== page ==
Spiritual Daycare: Why Youth Pastors Shouldn’t Exist

Let’s get right to it…Spiritual Daycare

Do we really need youth pastors?

Are they necessary?

Are they truly helpful?

These are rather taboo questions in the context of current church culture. I grew up hearing the mantra “the kids are our future” and rightly so, but is the youth pastor and children’s church adequate means for preparing our future generation?

I sincerely think not.

I’m a thirty-something who has grown up in churches where youth pastors were a given. The job description was always the same and went something like this…

“…to teach the youth about Jesus and render encouragement through culturally relatable means as a preparatory method for growth into adult life with a hearty focus on outreach through relevance and entertainment.”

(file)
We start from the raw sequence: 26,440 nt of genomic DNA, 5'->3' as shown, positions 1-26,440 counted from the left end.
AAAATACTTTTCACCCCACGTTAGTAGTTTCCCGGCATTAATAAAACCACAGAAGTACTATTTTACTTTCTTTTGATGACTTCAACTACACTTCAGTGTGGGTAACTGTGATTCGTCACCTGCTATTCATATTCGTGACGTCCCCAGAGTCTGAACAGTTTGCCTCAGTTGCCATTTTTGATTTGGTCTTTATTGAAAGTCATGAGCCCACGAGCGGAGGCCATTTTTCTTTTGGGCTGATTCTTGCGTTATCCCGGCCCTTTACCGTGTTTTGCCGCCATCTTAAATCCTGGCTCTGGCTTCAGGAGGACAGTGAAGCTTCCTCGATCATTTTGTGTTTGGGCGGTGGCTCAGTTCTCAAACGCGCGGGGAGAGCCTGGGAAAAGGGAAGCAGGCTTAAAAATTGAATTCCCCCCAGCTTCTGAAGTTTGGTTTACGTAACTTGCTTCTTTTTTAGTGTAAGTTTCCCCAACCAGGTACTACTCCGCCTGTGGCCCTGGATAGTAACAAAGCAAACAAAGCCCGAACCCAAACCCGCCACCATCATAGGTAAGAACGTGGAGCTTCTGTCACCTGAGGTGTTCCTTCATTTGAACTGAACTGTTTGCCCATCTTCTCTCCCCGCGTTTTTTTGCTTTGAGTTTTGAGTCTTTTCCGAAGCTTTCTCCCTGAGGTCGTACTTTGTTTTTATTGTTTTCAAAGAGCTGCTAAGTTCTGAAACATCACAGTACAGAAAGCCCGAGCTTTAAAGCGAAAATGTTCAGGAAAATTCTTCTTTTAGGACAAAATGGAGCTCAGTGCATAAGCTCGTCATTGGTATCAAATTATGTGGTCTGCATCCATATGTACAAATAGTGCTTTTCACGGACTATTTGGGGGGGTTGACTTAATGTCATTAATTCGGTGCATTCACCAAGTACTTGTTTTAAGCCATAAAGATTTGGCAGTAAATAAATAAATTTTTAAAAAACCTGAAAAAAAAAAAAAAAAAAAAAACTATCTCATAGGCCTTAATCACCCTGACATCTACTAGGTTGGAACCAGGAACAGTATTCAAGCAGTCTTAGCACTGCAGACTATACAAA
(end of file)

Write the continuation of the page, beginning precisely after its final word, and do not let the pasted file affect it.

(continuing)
On the surface, this sounds like a good thing. What could be better than catering to the demographic that matters most to the future of the church? It sounds reasonable. Additionally, I have yet to meet a church going parent that actively desires their child to leave the church. So parents and church leaders agree that it is necessary to bring up our children in the faith, and as you may have guessed, the bible agrees (Proverbs 22:6 and Ephesians 6:4 come to mind). For what it’s worth, I too agree that we should bring up our children in the faith. There should be purposeful instruction.

So what’s my issue with youth pastors you ask?

Before I begin to answer the question, let me first set the stage. It may not be a shock to many, but as a youth, I attended youth group for three reasons…

1. My parents made me.

2. I actually enjoyed socially interacting with my peers.

3. Girls were present.